It all started when the government said it would ban “buy one get one free” deals on junk food and ban pre-watershed TV adverts for foods high in fat, salt or sugar, as part of its strategy to tackle obesity published in July 2020.
The report stated that one in three children leaving primary school were overweight or obese and set out an action plan to tackle the issue.
But the government later u-turned on these plans, saying it would defer action for a year while officials assess how the cost of living is affecting household finances.
If it goes ahead, the ban on multi-buy promotions will now come into effect in October 2023, whilst the ban on TV adverts would be delayed until January 2024 – and Oliver isn’t pleased.
Essentially, he wants the government to u-turn on its u-turn and get on with the obesity strategy ASAP.
The chef asked people to protest outside Number 10 with an Eton Mess pudding at Friday lunch time, to persuade the government to take action against junk food now.
“I’ve asked the British public to come and join me on Friday at 12:30. Please bring an Eton Mess. Just come and have a peaceful protest for 15 minutes,” Oliver told Channel 4.
He continued: “Part of my job, believe it or not is following graphs of how our kids are doing. And the last two years has been extraordinary bad.”
It’s not the first time, the chef has campaigned on public health issues. Oliver has long campaigned on for healthier food in schools.
He also teamed up with the charity Food for Life to introduce a healthy rating scheme in schools, which focused on promoting healthy food inside and out of schools whilst encouraging children to be physically active.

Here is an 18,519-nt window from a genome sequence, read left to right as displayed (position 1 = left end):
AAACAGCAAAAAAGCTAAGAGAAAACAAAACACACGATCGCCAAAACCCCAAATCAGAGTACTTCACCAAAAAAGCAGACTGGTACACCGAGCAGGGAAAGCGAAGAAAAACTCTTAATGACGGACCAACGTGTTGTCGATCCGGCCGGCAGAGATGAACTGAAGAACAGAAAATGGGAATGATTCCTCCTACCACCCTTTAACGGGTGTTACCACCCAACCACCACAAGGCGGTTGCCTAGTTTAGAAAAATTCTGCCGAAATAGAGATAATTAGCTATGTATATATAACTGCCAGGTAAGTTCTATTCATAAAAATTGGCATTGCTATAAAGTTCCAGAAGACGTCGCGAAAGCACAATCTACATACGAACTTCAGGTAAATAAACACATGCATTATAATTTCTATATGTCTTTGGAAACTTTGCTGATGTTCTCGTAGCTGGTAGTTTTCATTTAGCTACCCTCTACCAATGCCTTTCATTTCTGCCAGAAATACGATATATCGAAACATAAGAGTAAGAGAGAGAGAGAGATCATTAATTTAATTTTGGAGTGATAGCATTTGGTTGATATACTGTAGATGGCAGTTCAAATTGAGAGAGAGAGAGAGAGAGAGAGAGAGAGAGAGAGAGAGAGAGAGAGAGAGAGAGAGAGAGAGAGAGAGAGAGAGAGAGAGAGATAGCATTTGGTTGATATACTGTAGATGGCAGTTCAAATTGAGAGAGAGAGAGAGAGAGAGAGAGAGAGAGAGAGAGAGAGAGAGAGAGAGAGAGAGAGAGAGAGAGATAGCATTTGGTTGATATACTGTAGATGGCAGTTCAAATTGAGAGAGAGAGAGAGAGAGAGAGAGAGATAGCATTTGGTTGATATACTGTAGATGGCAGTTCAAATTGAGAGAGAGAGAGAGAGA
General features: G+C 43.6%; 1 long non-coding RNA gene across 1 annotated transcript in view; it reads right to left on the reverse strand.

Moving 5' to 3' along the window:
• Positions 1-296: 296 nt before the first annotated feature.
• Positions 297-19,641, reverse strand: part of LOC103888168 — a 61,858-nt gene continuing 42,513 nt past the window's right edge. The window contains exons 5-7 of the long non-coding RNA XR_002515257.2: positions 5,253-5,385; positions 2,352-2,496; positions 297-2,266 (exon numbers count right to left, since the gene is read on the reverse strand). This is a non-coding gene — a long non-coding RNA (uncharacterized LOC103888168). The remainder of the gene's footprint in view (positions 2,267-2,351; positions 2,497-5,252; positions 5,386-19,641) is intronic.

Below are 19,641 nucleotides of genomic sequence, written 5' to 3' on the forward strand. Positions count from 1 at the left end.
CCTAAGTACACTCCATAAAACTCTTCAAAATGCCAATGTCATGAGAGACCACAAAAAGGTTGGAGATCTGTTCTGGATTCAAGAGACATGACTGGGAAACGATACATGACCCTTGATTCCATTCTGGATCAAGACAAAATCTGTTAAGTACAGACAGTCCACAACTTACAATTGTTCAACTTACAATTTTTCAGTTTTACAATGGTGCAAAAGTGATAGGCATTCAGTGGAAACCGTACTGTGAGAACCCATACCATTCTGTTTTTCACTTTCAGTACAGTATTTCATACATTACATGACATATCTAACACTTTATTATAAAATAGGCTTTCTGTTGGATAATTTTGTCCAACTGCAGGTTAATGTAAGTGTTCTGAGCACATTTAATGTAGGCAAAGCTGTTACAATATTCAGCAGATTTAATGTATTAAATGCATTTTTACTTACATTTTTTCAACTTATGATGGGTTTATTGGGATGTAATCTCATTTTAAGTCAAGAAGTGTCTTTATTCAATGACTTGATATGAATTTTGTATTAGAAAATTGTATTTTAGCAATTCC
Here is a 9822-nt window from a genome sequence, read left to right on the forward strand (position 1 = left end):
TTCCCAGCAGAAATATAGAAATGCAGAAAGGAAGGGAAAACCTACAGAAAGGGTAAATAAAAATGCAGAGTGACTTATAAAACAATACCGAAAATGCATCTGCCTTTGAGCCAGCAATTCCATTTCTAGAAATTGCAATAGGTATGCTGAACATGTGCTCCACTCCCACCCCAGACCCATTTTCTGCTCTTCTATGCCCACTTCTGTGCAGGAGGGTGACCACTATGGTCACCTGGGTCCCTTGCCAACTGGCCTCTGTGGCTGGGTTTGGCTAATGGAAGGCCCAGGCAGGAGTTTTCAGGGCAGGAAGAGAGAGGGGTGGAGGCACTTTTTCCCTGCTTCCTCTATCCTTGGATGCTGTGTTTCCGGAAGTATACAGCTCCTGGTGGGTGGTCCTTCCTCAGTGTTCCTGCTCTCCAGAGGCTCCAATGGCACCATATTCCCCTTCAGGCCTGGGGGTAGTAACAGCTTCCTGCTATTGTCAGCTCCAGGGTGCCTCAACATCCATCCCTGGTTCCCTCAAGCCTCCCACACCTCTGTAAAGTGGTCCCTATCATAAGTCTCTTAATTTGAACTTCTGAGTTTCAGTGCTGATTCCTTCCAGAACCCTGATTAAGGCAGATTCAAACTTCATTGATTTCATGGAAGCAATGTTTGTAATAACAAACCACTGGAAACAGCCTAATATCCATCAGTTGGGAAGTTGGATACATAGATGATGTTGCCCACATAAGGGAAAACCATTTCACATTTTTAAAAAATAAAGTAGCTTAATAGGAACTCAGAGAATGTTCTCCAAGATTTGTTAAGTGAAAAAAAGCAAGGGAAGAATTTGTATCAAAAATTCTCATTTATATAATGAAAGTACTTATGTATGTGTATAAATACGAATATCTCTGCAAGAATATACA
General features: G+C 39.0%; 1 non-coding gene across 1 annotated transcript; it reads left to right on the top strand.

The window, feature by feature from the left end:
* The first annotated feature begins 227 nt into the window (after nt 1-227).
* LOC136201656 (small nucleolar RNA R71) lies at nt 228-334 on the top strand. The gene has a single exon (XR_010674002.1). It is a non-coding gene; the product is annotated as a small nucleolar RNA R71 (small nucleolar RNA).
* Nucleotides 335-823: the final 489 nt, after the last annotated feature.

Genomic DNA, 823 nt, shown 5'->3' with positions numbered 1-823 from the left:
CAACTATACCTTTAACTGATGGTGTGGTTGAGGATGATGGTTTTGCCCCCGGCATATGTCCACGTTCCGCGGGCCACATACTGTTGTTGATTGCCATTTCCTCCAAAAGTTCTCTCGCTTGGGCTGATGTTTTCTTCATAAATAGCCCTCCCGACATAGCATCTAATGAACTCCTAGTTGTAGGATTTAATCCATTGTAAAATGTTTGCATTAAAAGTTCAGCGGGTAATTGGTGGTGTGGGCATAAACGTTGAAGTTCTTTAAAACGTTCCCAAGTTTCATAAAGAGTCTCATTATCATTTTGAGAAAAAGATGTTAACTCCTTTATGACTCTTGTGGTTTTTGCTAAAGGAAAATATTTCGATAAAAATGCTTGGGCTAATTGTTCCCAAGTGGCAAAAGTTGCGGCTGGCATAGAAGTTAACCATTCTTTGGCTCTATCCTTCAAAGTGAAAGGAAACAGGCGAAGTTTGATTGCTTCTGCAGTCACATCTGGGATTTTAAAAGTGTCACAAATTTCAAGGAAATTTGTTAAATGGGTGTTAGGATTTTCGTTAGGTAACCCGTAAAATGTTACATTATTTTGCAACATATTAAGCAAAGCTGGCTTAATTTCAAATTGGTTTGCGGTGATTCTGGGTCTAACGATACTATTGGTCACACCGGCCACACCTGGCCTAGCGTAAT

He’s probably known most for banning Turkey Twizzlers in schools in 2005 after launching his Feed Me Better campaign, which aimed to improve the quality of school lunched. He said in 2021 that he still gets public abuse for the campaign.
However, plenty of people think his current stance is tone-deaf amid the cost of living crisis and spiralling food prices.
People are arguing that Oliver’s comments come from a huge place of privilege, with many stating that Olivier should offer recipes for healthy meals on a budget, rather than campaigning on banning cheap junk food.
Food inflation accelerated to 3.5% in April, up from 3.3% in March – the highest inflation rate since March 2013. Archie Norman, the chairman of Marks & Spencer, has warned food prices could even soar by as much as 10% this year, meaning the average food shop in the UK could increase by £271 per year.
The price of oils and fats for food increased by 7.2% in March alone, adding to a more than 18% rise in the last year.
So it’s no wonder that people aren’t impressed by Oliver’s comments.